Rep. Keven Stratton - 2018 Legislative Survey
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Help me represent District 48 better at the Utah Legislature by sharing your opinions.
1- As a result of an escalating number of fires and noise problems resulting from fireworks, the Legislature is looking to make some changes to state law. The number of days fireworks could be discharged would be reduced and the fines for illegal discharge would be increased. Sellers would also be required to post maps indicated areas where fireworks are prohibited. Do you support such changes?
If no, why not?
2- Last year, Utah passed the nation’s strictest DUI law by reducing the legal blood alcohol content (BAC) for driving to .05 percent. Some feel this standard is too harsh but would support the implementation of a two-tiered system, similar to what Colorado and NY have, where .05 to .08 is treated less harshly than higher BAC. What is your preference?
3- This past year, Congressman Chaffetz announced he would be stepping down from Congress mid-term, requiring a special election to replace him. Utah has no statutory provisions for holding a U.S. House of Representatives special election. Utah’s Legislature only meets in session 45 days per year and if issues arise outside of that period, they are unable to act without the governor choosing to call them into special session. Would you support a constitutional amendment giving the Legislature the power to call itself into special session in very specific and limited circumstances?
If no, why not?
4- Utah is facing a rapidly growing population with limited transportation options. There is currently a proposal in the works that would change the governance model of UTA, giving more oversight to the state in exchange for state money to fund expanded services. The 16-member UTA Board of Directors would be replaced with a three-member, full-time Transit Commission. Do you support a proposal that uses taxpayer funds to expand public transportation, while increasing state oversight and UTA accountability?
If no, why not?
Do you feel that local influence and accountability will be lost with this model?
Why?
Do you support expanded transit solutions?
If no, why not?
With the passage and implementation of federal tax reform, Utah could receive an additional $75-$150 million in new revenue. If the state does receive new revenue, what would be your top priority?
Every winter along the Wasatch Front, we experience inversions where cold air becomes trapped in the valley along with all of our pollutants. The state has been making great strides in reducing pollution, which in fact has seen steady declines over the last few decades, but the harmful effects of inversions are difficult to avoid. What do you think the state should do to mitigate this problem?
Utah’s suicide rate has been growing over 20% annually since 2011 and the Centers for Disease Control and Prevention (CDC) recently recommended changes that could be made to programs used in Utah schools. Which of the following do you support?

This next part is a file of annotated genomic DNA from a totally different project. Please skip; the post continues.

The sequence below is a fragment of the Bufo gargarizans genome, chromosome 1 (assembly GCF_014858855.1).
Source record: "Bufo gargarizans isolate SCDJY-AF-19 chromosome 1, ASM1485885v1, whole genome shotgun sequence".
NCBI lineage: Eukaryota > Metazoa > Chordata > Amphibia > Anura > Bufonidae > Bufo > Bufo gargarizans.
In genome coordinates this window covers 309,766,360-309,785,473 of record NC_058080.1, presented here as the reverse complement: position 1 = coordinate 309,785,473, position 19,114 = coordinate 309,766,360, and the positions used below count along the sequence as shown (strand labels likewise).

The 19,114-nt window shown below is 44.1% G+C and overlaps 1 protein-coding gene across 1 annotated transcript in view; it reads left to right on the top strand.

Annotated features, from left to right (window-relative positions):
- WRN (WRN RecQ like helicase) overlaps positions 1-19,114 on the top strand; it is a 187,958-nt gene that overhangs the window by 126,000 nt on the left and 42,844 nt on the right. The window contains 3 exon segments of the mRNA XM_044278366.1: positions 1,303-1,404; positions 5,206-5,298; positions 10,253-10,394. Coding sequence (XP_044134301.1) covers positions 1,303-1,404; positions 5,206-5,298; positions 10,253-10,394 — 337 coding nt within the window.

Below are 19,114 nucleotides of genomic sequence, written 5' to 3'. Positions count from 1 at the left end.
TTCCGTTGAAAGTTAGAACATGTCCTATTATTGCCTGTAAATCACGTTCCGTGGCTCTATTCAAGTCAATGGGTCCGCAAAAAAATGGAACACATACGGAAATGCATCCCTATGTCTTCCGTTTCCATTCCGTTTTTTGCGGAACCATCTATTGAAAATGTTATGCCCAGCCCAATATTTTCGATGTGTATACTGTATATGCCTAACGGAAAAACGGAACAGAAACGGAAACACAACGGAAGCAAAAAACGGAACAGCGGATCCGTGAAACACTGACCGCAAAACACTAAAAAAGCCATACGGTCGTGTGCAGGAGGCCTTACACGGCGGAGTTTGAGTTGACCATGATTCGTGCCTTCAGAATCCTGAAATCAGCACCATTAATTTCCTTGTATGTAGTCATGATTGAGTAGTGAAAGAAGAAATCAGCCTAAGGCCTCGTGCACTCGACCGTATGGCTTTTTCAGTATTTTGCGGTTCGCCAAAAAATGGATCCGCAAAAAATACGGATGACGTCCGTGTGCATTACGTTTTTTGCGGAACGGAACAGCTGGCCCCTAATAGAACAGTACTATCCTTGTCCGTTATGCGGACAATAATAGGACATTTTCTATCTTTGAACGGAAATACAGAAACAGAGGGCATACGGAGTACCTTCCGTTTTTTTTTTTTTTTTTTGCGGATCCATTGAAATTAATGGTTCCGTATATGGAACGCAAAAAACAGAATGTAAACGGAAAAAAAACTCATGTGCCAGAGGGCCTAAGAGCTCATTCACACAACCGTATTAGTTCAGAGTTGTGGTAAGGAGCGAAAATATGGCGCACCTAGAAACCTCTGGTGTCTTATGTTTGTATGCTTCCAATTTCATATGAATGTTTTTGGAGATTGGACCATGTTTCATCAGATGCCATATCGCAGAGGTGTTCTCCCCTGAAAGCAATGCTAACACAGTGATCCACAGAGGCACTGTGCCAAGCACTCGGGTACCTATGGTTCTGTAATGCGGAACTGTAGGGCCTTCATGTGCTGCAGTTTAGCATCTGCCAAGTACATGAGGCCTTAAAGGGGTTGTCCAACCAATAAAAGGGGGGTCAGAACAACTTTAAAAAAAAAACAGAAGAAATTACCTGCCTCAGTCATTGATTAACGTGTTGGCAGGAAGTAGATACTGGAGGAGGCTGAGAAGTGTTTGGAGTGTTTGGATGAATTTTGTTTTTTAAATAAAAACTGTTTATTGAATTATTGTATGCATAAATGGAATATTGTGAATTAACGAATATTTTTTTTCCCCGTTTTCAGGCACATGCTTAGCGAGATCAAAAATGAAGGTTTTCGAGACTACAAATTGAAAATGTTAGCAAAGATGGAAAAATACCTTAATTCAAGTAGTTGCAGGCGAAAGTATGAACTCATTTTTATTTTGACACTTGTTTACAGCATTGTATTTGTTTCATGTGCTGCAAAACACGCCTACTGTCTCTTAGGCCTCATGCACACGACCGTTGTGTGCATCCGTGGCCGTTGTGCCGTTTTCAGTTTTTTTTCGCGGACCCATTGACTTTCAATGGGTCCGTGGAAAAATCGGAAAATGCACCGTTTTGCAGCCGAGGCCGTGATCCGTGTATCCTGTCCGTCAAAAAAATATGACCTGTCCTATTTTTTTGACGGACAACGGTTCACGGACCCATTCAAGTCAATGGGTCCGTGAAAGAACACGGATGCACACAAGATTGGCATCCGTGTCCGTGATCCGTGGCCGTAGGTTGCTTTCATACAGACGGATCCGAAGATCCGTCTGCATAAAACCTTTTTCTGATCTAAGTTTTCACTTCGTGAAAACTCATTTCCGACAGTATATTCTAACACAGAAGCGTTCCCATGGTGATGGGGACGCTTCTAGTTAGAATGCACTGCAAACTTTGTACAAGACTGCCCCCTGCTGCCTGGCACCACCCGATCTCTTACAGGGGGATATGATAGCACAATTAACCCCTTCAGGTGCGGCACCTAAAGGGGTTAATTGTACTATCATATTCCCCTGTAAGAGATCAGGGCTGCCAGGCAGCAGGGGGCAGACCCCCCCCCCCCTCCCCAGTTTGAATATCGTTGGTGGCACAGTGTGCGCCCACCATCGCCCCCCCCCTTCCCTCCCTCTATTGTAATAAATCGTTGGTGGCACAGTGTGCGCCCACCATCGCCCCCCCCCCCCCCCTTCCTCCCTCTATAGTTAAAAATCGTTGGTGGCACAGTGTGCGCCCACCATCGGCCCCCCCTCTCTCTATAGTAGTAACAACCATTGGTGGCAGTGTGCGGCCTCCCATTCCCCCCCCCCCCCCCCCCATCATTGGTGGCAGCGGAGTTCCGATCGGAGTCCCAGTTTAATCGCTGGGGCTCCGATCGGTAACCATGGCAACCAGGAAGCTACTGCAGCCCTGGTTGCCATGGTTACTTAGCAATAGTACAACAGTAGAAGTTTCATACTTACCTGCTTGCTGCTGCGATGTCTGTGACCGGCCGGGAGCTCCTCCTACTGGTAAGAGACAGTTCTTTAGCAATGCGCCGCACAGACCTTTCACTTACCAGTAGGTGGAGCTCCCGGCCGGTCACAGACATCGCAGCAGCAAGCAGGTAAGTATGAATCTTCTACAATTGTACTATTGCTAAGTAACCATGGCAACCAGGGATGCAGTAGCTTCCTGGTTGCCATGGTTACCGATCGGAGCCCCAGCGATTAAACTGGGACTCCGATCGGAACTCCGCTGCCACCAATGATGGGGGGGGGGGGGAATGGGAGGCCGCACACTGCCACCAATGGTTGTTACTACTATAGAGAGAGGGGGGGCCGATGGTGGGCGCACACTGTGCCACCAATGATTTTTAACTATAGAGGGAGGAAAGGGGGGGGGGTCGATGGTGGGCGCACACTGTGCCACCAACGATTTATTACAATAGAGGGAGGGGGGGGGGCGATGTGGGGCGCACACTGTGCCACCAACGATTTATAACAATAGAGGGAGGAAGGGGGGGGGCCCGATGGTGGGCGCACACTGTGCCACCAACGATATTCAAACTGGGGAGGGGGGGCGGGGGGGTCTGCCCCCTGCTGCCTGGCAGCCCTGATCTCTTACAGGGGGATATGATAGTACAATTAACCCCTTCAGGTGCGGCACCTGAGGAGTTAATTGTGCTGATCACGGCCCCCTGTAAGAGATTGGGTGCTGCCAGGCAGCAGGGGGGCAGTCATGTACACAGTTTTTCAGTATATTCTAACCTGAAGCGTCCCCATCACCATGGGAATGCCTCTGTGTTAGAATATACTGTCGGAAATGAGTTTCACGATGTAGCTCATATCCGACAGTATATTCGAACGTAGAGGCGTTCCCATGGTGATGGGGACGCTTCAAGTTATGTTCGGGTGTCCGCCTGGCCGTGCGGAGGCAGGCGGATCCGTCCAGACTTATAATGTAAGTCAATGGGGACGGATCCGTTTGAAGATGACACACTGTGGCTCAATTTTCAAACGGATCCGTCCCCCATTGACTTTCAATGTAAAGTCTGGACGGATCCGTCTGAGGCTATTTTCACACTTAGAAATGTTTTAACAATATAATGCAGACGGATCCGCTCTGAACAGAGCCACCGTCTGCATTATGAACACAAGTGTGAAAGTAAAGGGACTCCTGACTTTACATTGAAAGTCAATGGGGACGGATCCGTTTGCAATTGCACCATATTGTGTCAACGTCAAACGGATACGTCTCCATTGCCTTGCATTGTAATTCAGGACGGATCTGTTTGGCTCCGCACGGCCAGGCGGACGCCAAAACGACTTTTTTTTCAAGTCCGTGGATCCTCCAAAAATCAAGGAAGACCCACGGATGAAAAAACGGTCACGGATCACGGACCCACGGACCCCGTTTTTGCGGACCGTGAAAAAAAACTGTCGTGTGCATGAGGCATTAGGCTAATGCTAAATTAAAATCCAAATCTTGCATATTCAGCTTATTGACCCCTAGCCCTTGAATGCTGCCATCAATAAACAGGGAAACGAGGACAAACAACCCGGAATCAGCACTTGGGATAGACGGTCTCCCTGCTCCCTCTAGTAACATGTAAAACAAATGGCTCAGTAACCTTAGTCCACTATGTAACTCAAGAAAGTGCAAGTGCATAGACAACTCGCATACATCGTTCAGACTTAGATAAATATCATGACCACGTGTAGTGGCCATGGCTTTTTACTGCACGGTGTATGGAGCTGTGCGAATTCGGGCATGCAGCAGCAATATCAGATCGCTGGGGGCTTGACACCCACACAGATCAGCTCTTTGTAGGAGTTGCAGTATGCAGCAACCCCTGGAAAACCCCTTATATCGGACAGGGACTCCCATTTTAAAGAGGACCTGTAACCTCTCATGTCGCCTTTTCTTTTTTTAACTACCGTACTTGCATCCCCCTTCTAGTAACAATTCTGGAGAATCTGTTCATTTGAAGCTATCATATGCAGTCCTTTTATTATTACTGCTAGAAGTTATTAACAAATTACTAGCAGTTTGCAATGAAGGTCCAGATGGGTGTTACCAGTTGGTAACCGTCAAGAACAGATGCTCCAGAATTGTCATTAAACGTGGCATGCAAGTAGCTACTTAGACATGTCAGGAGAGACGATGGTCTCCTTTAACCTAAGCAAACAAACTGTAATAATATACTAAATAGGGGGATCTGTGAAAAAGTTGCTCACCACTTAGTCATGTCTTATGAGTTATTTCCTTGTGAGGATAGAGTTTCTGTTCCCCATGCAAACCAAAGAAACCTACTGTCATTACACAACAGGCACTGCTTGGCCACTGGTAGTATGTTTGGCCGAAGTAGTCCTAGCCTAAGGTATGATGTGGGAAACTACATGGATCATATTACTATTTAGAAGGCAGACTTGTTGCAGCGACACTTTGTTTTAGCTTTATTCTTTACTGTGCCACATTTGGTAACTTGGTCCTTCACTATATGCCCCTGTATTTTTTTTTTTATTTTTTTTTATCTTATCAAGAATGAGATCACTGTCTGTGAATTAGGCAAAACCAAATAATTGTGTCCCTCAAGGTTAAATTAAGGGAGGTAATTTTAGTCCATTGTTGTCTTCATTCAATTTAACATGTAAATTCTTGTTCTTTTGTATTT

Societal consumption patterns that have shifted from goods to services have had a negative impact on sales tax collections, which are declining relative to the economy as a whole. One proposal to offset these losses is for the state to not only tax goods, but to also tax services. Would you support such a proposal?
If no, why not?
The Trump administration has said that they will allow states to implement Medicaid expansion with work requirements for able-bodied, working-age adults and with cost caps to prevent massive budget overruns, things the Obama administration would not permit. Would you support Utah expanding Medicaid under Obamacare if the program has a work component and limits state liability?
If no, why not?
More and more states are passing “constitutional carry” laws, which allow for the legal carrying of firearms without a permit. Do you support constitutional carry in Utah?
If no, why not?
Many people have been led to believe that e-cigarettes are not harmful and are a good substitute for nicotine cigarettes. Recent scientific information has exposed myriad negative health impacts including lung-cell damage, impaired wound healing, chronic bronchitis and exposure to cancer-causing substances. How do you believe the state ought to address this problem?
The Our Schools Now ballot initiative seeks to increase Utah sales tax by 9.5%, combined with an income tax increase of 9%, and is intended to generate over $700 million in additional revenue annually for education. If this were to pass, the average family of four in Utah would pay approximately $650 in additional taxes each year.The current language of the initiative states that new money raised may be used for any purpose “reasonably designed to improve student performance that is approved by the local board.” In 2013, the Utah Legislature increased public education spending by 2% to improve education, yet most of the money went to pay for teacher/administrator pensions and health care.Would you support the proposed Our Schools Now ballot initiative to increase state income taxes by 9% and sales taxes by 9.5% for education?